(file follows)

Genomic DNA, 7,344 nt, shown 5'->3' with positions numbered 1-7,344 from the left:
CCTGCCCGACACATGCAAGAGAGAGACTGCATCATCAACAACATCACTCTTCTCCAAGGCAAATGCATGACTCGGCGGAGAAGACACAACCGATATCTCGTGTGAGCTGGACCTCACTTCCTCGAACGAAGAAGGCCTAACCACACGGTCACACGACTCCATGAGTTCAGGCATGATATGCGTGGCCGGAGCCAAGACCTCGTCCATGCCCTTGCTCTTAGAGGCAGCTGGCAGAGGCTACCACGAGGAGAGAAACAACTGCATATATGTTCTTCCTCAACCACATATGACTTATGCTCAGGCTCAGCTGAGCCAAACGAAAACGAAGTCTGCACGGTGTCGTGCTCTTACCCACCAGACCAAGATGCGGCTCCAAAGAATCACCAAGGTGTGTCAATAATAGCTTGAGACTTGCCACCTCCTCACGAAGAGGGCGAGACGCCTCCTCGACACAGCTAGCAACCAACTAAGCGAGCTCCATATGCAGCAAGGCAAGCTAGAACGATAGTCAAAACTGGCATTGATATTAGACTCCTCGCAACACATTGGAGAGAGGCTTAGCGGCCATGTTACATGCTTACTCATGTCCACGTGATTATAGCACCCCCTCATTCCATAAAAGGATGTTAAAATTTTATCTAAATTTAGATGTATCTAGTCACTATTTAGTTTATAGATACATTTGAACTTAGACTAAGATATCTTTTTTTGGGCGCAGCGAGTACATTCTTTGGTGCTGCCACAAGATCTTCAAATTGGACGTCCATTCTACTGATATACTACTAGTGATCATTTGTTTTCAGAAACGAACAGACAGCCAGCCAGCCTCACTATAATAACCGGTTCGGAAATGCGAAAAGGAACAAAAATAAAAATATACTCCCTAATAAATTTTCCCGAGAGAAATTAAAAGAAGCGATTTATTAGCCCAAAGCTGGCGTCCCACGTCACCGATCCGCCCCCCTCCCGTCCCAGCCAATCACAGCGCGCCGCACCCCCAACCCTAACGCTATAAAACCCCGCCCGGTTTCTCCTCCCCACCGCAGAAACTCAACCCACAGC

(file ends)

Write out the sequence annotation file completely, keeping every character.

Genomic DNA, 7,344 nt, shown 5'->3' with positions numbered 1-7,344 from the left:
CCTGCCCGACACATGCAAGAGAGAGACTGCATCATCAACAACATCACTCTTCTCCAAGGCAAATGCATGACTCGGCGGAGAAGACACAACCGATATCTCGTGTGAGCTGGACCTCACTTCCTCGAACGAAGAAGGCCTAACCACACGGTCACACGACTCCATGAGTTCAGGCATGATATGCGTGGCCGGAGCCAAGACCTCGTCCATGCCCTTGCTCTTAGAGGCAGCTGGCAGAGGCTACCACGAGGAGAGAAACAACTGCATATATGTTCTTCCTCAACCACATATGACTTATGCTCAGGCTCAGCTGAGCCAAACGAAAACGAAGTCTGCACGGTGTCGTGCTCTTACCCACCAGACCAAGATGCGGCTCCAAAGAATCACCAAGGTGTGTCAATAATAGCTTGAGACTTGCCACCTCCTCACGAAGAGGGCGAGACGCCTCCTCGACACAGCTAGCAACCAACTAAGCGAGCTCCATATGCAGCAAGGCAAGCTAGAACGATAGTCAAAACTGGCATTGATATTAGACTCCTCGCAACACATTGGAGAGAGGCTTAGCGGCCATGTTACATGCTTACTCATGTCCACGTGATTATAGCACCCCCTCATTCCATAAAAGGATGTTAAAATTTTATCTAAATTTAGATGTATCTAGTCACTATTTAGTTTATAGATACATTTGAACTTAGACTAAGATATCTTTTTTTGGGCGCAGCGAGTACATTCTTTGGTGCTGCCACAAGATCTTCAAATTGGACGTCCATTCTACTGATATACTACTAGTGATCATTTGTTTTCAGAAACGAACAGACAGCCAGCCAGCCTCACTATAATAACCGGTTCGGAAATGCGAAAAGGAACAAAAATAAAAATATACTCCCTAATAAATTTTCCCGAGAGAAATTAAAAGAAGCGATTTATTAGCCCAAAGCTGGCGTCCCACGTCACCGATCCGCCCCCCTCCCGTCCCAGCCAATCACAGCGCGCCGCACCCCCAACCCTAACGCTATAAAACCCCGCCCGGTTTCTCCTCCCCACCGCAGAAACTCAACCCACAGC